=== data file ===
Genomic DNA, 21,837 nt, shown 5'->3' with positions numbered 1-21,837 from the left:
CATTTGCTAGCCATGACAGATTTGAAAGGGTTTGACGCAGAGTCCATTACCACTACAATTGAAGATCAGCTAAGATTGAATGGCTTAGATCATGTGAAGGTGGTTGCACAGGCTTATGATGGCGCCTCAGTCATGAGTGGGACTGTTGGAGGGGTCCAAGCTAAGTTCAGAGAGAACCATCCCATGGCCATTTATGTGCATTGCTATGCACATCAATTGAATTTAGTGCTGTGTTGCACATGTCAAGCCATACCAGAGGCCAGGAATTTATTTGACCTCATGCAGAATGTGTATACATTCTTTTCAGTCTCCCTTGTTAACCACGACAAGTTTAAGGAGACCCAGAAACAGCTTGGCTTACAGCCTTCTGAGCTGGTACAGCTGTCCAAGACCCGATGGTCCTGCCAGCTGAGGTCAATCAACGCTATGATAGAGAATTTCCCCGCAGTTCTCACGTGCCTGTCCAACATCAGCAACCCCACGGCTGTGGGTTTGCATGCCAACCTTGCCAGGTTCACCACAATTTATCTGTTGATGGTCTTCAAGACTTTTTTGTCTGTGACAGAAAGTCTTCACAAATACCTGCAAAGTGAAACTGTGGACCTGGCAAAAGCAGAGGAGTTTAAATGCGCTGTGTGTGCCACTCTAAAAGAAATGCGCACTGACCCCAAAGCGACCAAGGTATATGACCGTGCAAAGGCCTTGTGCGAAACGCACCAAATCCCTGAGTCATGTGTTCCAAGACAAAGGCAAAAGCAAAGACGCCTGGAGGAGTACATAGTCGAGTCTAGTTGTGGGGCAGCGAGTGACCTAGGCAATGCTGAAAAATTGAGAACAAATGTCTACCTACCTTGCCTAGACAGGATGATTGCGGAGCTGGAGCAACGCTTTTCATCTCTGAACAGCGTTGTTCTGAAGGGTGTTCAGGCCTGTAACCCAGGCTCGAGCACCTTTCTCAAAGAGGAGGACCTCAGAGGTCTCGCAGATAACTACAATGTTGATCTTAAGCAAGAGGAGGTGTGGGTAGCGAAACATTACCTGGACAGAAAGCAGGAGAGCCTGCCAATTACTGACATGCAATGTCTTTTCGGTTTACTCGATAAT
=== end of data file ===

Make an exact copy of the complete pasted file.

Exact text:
Genomic DNA, 21,837 nt, shown 5'->3' with positions numbered 1-21,837 from the left:
CATTTGCTAGCCATGACAGATTTGAAAGGGTTTGACGCAGAGTCCATTACCACTACAATTGAAGATCAGCTAAGATTGAATGGCTTAGATCATGTGAAGGTGGTTGCACAGGCTTATGATGGCGCCTCAGTCATGAGTGGGACTGTTGGAGGGGTCCAAGCTAAGTTCAGAGAGAACCATCCCATGGCCATTTATGTGCATTGCTATGCACATCAATTGAATTTAGTGCTGTGTTGCACATGTCAAGCCATACCAGAGGCCAGGAATTTATTTGACCTCATGCAGAATGTGTATACATTCTTTTCAGTCTCCCTTGTTAACCACGACAAGTTTAAGGAGACCCAGAAACAGCTTGGCTTACAGCCTTCTGAGCTGGTACAGCTGTCCAAGACCCGATGGTCCTGCCAGCTGAGGTCAATCAACGCTATGATAGAGAATTTCCCCGCAGTTCTCACGTGCCTGTCCAACATCAGCAACCCCACGGCTGTGGGTTTGCATGCCAACCTTGCCAGGTTCACCACAATTTATCTGTTGATGGTCTTCAAGACTTTTTTGTCTGTGACAGAAAGTCTTCACAAATACCTGCAAAGTGAAACTGTGGACCTGGCAAAAGCAGAGGAGTTTAAATGCGCTGTGTGTGCCACTCTAAAAGAAATGCGCACTGACCCCAAAGCGACCAAGGTATATGACCGTGCAAAGGCCTTGTGCGAAACGCACCAAATCCCTGAGTCATGTGTTCCAAGACAAAGGCAAAAGCAAAGACGCCTGGAGGAGTACATAGTCGAGTCTAGTTGTGGGGCAGCGAGTGACCTAGGCAATGCTGAAAAATTGAGAACAAATGTCTACCTACCTTGCCTAGACAGGATGATTGCGGAGCTGGAGCAACGCTTTTCATCTCTGAACAGCGTTGTTCTGAAGGGTGTTCAGGCCTGTAACCCAGGCTCGAGCACCTTTCTCAAAGAGGAGGACCTCAGAGGTCTCGCAGATAACTACAATGTTGATCTTAAGCAAGAGGAGGTGTGGGTAGCGAAACATTACCTGGACAGAAAGCAGGAGAGCCTGCCAATTACTGACATGCAATGTCTTTTCGGTTTACTCGATAAT